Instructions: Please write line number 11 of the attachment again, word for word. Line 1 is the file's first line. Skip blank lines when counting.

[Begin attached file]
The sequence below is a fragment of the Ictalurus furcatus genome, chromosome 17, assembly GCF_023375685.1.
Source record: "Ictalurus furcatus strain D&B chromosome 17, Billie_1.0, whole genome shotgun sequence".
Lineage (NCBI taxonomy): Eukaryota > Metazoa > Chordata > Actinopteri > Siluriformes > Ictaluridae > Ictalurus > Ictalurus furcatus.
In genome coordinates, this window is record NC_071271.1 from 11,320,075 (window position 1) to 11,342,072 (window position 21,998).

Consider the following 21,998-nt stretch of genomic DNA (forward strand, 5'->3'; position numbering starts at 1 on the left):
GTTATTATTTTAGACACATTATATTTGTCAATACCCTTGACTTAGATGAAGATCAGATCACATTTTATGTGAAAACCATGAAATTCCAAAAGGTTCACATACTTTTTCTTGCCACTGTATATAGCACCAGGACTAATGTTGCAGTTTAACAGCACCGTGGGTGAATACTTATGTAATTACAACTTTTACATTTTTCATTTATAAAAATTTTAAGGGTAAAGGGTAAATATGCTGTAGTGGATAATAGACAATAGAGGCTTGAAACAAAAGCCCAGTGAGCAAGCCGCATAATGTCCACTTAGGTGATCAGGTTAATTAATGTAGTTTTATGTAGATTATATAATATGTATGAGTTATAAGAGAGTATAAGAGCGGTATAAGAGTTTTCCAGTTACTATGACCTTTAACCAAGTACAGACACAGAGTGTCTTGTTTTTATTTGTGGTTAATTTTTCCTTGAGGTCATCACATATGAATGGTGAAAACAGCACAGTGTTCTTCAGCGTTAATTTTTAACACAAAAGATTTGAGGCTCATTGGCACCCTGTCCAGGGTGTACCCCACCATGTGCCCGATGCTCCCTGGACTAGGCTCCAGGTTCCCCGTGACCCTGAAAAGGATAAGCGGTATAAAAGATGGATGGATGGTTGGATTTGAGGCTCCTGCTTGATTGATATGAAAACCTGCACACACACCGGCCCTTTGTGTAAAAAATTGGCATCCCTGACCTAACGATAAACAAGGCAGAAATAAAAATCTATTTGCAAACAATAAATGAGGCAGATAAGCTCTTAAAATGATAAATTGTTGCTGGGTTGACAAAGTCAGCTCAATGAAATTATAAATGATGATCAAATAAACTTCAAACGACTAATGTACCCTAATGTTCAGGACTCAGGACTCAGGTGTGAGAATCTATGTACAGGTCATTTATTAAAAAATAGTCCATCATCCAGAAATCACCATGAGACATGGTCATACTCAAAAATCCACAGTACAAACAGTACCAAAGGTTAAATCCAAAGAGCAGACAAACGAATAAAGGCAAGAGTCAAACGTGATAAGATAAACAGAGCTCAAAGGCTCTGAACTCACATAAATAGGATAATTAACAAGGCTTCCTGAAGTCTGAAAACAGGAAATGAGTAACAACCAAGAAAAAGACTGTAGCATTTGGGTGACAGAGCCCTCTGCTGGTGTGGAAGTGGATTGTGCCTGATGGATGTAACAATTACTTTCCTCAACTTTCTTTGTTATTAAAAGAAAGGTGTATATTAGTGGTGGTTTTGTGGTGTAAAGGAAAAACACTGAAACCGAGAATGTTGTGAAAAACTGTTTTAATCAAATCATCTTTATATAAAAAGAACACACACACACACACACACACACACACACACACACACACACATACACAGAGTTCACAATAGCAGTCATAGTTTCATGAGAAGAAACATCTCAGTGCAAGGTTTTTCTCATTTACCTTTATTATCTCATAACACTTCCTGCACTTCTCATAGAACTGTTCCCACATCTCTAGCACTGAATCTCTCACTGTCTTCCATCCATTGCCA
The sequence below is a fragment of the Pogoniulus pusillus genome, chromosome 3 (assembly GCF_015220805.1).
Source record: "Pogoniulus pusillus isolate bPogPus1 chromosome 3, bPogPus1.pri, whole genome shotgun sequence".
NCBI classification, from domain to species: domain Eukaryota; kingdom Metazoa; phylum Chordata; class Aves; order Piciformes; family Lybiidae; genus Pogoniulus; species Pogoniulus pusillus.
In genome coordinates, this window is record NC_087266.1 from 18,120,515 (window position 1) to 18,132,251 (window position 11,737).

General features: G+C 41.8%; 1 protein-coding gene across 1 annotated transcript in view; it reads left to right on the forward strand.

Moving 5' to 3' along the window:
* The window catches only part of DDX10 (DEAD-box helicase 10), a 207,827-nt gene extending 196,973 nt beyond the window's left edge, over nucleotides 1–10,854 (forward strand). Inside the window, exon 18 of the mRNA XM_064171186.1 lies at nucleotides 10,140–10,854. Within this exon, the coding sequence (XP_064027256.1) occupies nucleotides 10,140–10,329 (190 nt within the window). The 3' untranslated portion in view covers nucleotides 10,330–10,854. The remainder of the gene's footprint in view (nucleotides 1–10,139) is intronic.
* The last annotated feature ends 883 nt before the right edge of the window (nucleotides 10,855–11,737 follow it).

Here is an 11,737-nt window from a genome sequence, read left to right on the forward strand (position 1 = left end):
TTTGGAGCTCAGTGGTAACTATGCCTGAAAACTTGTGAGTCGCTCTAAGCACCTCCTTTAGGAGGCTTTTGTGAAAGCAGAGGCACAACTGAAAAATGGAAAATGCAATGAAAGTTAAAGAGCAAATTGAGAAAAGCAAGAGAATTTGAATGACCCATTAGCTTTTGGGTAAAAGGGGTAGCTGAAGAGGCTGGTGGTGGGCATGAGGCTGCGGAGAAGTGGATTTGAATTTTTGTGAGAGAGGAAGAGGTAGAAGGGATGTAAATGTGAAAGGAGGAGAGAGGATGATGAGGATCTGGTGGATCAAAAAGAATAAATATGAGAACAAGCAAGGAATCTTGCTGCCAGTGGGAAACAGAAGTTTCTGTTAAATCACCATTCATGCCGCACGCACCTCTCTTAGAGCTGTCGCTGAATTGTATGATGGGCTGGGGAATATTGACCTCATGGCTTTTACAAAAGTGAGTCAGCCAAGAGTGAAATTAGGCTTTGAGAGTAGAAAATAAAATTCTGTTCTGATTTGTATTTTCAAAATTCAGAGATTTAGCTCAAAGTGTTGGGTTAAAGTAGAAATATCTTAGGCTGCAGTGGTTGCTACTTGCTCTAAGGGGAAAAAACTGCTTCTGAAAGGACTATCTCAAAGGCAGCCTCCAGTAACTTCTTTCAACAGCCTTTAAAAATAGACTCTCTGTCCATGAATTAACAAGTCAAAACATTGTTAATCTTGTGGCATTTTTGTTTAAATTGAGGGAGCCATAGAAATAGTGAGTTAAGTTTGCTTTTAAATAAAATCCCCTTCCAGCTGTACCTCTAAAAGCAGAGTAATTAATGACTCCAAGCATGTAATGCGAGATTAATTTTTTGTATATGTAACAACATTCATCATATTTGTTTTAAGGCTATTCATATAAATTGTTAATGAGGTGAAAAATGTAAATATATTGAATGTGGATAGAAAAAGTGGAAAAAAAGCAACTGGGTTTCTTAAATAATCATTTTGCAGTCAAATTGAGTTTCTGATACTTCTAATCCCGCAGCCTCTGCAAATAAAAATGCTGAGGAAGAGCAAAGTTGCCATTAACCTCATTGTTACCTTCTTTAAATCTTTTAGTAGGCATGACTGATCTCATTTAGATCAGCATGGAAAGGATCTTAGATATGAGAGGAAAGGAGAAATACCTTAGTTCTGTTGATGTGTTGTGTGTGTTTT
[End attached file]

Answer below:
General features: G+C 41.8%; 1 protein-coding gene across 1 annotated transcript in view; it reads left to right on the forward strand.